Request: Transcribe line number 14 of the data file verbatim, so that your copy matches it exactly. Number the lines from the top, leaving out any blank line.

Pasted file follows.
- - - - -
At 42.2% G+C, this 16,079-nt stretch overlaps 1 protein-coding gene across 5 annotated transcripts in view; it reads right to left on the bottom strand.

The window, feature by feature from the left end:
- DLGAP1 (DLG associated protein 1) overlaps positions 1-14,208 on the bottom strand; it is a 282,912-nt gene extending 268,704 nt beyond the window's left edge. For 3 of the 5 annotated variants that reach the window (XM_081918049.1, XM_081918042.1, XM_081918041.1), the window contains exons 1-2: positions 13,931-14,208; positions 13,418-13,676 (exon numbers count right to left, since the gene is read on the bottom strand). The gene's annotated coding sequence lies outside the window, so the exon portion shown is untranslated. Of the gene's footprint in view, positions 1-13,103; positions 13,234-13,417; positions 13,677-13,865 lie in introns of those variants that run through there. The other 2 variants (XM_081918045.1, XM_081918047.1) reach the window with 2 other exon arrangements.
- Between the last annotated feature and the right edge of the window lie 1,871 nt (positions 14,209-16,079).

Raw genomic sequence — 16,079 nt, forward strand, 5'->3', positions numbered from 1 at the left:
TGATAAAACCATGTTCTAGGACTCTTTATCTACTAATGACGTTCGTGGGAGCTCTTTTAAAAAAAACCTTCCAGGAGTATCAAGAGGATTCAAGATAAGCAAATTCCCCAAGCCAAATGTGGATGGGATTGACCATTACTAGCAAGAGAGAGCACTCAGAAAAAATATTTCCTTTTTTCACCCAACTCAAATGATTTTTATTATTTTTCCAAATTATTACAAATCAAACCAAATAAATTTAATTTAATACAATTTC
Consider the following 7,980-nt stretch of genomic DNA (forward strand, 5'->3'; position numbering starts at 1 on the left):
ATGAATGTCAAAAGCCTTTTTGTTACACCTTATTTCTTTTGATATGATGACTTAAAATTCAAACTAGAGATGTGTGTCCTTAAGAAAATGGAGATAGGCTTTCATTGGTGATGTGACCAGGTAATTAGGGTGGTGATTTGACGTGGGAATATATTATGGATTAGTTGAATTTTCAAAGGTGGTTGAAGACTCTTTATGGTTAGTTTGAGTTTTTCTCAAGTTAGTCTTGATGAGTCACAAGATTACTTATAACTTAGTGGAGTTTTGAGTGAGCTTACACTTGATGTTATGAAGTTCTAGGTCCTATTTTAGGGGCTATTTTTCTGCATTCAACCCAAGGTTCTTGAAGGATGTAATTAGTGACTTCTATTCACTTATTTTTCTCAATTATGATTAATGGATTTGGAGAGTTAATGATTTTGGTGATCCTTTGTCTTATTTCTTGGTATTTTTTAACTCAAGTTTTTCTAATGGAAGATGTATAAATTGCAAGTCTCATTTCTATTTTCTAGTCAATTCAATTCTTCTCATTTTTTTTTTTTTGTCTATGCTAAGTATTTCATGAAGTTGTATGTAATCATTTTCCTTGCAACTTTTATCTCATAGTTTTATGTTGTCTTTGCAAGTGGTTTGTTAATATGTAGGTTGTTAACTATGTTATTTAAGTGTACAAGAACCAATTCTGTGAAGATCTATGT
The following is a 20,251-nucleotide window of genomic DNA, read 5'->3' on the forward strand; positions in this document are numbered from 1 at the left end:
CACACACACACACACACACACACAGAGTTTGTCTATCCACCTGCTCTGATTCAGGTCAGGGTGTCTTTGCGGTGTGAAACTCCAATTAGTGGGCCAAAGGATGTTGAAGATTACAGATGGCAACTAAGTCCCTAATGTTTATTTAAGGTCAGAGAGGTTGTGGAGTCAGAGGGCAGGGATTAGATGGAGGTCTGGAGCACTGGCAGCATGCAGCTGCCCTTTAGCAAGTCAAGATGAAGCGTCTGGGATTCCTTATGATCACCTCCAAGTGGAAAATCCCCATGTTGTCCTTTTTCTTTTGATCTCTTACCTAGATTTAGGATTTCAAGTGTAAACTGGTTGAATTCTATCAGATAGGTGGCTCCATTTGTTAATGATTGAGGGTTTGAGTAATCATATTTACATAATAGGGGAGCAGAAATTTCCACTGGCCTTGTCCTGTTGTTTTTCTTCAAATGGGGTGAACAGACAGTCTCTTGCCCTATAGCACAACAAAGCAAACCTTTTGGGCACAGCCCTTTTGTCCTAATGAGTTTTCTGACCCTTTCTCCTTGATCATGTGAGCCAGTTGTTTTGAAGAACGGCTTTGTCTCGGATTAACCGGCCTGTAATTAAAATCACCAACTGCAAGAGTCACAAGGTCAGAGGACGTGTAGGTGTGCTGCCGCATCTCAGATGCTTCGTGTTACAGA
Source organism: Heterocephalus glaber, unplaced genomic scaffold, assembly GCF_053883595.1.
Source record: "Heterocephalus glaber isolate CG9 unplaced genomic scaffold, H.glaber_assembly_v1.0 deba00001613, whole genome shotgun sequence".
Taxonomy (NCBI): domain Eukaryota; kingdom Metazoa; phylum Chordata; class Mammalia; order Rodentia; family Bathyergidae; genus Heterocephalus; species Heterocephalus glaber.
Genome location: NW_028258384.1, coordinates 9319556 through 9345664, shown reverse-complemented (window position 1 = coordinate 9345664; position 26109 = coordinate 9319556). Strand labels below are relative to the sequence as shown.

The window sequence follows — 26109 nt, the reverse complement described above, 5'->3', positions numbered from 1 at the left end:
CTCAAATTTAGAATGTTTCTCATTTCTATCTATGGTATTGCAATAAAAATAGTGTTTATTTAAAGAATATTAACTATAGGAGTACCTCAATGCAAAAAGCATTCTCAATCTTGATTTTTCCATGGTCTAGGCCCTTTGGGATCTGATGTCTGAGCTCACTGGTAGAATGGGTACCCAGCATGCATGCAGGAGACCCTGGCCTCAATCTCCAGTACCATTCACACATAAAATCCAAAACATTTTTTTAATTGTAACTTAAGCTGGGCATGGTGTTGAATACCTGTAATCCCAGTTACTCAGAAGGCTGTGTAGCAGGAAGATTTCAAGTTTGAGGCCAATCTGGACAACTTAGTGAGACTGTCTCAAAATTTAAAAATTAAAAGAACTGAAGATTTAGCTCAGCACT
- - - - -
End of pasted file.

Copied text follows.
Genome location: NW_028258384.1, coordinates 9319556 through 9345664, shown reverse-complemented (window position 1 = coordinate 9345664; position 26109 = coordinate 9319556). Strand labels below are relative to the sequence as shown.